I spent the whole week catching up with old friends, feasting on aperitivo, partying on La Vucciria and drinking wine with my flatmates. I also rediscovered my favourite cafes, worked on my blog, and fell back in love with the slow pace of life in the Sicilian sunshine.
It was bliss.
At this point in time, life was not too different in Italy. Supermarkets were stocked full (with some shortages of coffee – Italians stockpile coffee like Brits stockpile toilet paper), restaurants were busy and nobody seemed particularly scared or on edge (aside from when I coughed on a bus – I almost gave the woman across from me a heart attack). Towards the end of the week, ‘organised events’ were banned, but ‘spontaneous meet-ups’ were still allowed, meaning that for the most part, people were still going about their business as usual, just refraining from creating Facebook events for any pub quizzes, DJ sets etc.
Exactly one week after I’d arrived back in Palermo I took a bus to the opposite side of Sicily to the city of Catania, where the TBEX conference was SUPPOSED to be being held, but due to the coronavirus, had been postponed. However, as disappointed as I was that the main event would not be going ahead, the organisers of TBEX had created an entire week of totally FREE events for those of us who were still planning on being in Catania at the time of the event (around 50 people).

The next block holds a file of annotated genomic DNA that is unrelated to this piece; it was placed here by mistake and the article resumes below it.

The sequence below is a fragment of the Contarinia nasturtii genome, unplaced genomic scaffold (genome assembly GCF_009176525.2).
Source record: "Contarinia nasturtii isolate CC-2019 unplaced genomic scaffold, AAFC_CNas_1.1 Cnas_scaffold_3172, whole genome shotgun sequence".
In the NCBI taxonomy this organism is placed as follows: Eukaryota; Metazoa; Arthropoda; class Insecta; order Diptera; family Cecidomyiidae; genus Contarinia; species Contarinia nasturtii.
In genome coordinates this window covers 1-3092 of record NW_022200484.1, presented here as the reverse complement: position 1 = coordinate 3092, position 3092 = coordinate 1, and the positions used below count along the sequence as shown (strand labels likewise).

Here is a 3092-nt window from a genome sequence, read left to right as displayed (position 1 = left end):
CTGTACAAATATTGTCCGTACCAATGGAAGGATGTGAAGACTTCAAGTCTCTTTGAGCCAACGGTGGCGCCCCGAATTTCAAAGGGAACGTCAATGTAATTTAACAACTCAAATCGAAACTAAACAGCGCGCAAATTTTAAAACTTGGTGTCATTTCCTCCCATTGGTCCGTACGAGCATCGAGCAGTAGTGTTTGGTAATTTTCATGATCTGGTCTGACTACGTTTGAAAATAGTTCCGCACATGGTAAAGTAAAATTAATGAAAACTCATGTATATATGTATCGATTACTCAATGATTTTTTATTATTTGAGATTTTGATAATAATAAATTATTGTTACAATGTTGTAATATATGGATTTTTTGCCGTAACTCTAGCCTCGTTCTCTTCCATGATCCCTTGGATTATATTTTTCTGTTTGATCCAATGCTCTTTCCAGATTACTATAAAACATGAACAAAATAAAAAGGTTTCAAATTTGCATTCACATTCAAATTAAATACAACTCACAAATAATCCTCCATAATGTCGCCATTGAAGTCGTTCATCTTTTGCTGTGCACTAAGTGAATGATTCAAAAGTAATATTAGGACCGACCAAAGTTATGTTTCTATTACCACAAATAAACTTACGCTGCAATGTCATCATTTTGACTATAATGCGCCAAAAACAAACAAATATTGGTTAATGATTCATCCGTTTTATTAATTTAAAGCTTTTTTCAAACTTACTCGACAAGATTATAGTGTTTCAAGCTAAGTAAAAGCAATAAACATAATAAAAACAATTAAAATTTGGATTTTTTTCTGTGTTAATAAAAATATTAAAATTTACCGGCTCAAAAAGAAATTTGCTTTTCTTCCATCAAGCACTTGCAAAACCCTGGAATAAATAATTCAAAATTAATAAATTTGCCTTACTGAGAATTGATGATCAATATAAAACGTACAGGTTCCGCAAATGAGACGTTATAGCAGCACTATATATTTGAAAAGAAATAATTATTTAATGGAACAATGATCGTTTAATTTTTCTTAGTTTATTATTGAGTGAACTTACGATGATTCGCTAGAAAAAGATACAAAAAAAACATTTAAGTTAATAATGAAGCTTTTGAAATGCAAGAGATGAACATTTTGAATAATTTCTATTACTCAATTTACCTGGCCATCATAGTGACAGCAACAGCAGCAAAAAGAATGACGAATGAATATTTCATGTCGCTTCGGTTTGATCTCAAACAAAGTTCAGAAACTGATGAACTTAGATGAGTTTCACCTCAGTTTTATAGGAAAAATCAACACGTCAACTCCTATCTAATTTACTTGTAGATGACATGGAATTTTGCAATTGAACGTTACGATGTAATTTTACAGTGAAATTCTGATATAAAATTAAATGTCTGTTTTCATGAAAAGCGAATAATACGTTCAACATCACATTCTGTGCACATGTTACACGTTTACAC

On a selfish level, this actually worked out well for me – I would not only get to attend press trips and events, which would provide me with valuable content and connections in my industry, but I’d still get to attend the conference at a later date and make even more connections!
What’s more, I was BEYOND excited at the week’s agenda. We had, amongst other things, a 2-day trip to the Island of Panterrelia, a full-day food tour which included truffle hunting in the woods and a cookery show from one of the most famous Neopolitan pizza chefs, a sailing trip around Catania, a Segway tour of the city, a hiking trip to Mount Etna, and a 2-day trip to the commune of Piazza Armerina which included cooking shows, an opera performance, and a ‘Middle Ages’ party with actors, a fire show, jugglers and more!
Every single thing on this list, including accommodation and flights to Panterrelia and lodgings in Piazza Armerina, was going to be totally free of charge.
However, coronavirus had other ideas, and minute by minute, the situation in Italy was changing. Public gatherings were banned, schools were closing, and cinemas and other establishments were quickly following suit.